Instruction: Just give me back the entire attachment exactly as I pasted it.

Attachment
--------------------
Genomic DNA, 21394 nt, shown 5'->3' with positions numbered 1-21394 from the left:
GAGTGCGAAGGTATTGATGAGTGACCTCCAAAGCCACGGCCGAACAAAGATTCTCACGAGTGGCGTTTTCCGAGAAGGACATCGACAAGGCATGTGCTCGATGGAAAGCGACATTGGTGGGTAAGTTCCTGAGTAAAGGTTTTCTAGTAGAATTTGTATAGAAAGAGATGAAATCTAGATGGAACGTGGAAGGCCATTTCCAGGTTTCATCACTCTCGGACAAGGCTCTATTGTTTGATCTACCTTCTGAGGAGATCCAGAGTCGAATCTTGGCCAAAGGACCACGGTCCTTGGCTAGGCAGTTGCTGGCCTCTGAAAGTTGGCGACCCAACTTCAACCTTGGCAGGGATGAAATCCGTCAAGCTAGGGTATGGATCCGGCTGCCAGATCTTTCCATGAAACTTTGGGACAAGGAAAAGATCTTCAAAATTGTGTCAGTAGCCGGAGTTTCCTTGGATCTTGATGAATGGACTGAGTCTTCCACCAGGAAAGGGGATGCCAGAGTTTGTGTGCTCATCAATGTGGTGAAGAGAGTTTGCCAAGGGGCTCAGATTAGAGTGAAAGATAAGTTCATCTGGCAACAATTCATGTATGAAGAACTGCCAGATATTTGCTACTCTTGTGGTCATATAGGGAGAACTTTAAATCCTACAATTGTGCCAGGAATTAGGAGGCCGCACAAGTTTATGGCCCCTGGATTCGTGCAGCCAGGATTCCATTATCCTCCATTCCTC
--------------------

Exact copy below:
Genomic DNA, 21394 nt, shown 5'->3' with positions numbered 1-21394 from the left:
GAGTGCGAAGGTATTGATGAGTGACCTCCAAAGCCACGGCCGAACAAAGATTCTCACGAGTGGCGTTTTCCGAGAAGGACATCGACAAGGCATGTGCTCGATGGAAAGCGACATTGGTGGGTAAGTTCCTGAGTAAAGGTTTTCTAGTAGAATTTGTATAGAAAGAGATGAAATCTAGATGGAACGTGGAAGGCCATTTCCAGGTTTCATCACTCTCGGACAAGGCTCTATTGTTTGATCTACCTTCTGAGGAGATCCAGAGTCGAATCTTGGCCAAAGGACCACGGTCCTTGGCTAGGCAGTTGCTGGCCTCTGAAAGTTGGCGACCCAACTTCAACCTTGGCAGGGATGAAATCCGTCAAGCTAGGGTATGGATCCGGCTGCCAGATCTTTCCATGAAACTTTGGGACAAGGAAAAGATCTTCAAAATTGTGTCAGTAGCCGGAGTTTCCTTGGATCTTGATGAATGGACTGAGTCTTCCACCAGGAAAGGGGATGCCAGAGTTTGTGTGCTCATCAATGTGGTGAAGAGAGTTTGCCAAGGGGCTCAGATTAGAGTGAAAGATAAGTTCATCTGGCAACAATTCATGTATGAAGAACTGCCAGATATTTGCTACTCTTGTGGTCATATAGGGAGAACTTTAAATCCTACAATTGTGCCAGGAATTAGGAGGCCGCACAAGTTTATGGCCCCTGGATTCGTGCAGCCAGGATTCCATTATCCTCCATTCCTC